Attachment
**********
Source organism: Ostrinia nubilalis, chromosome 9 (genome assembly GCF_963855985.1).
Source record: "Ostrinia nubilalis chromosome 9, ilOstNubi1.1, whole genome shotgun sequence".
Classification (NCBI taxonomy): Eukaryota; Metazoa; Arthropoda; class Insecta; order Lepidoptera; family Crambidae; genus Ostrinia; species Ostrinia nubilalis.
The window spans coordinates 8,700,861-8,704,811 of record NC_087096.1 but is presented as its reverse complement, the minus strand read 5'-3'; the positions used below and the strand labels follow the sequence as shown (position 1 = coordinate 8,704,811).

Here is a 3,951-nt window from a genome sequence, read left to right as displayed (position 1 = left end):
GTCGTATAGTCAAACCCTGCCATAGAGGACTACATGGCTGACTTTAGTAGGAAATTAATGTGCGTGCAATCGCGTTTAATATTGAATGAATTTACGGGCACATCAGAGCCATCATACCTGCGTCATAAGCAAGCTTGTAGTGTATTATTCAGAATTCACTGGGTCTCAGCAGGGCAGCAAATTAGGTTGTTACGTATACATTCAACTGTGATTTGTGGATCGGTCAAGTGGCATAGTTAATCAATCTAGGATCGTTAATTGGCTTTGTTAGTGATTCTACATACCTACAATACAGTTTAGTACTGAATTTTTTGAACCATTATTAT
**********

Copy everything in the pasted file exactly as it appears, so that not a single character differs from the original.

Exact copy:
Source organism: Ostrinia nubilalis, chromosome 9 (genome assembly GCF_963855985.1).
Source record: "Ostrinia nubilalis chromosome 9, ilOstNubi1.1, whole genome shotgun sequence".
Classification (NCBI taxonomy): Eukaryota; Metazoa; Arthropoda; class Insecta; order Lepidoptera; family Crambidae; genus Ostrinia; species Ostrinia nubilalis.
The window spans coordinates 8,700,861-8,704,811 of record NC_087096.1 but is presented as its reverse complement, the minus strand read 5'-3'; the positions used below and the strand labels follow the sequence as shown (position 1 = coordinate 8,704,811).

Here is a 3,951-nt window from a genome sequence, read left to right as displayed (position 1 = left end):
GTCGTATAGTCAAACCCTGCCATAGAGGACTACATGGCTGACTTTAGTAGGAAATTAATGTGCGTGCAATCGCGTTTAATATTGAATGAATTTACGGGCACATCAGAGCCATCATACCTGCGTCATAAGCAAGCTTGTAGTGTATTATTCAGAATTCACTGGGTCTCAGCAGGGCAGCAAATTAGGTTGTTACGTATACATTCAACTGTGATTTGTGGATCGGTCAAGTGGCATAGTTAATCAATCTAGGATCGTTAATTGGCTTTGTTAGTGATTCTACATACCTACAATACAGTTTAGTACTGAATTTTTTGAACCATTATTAT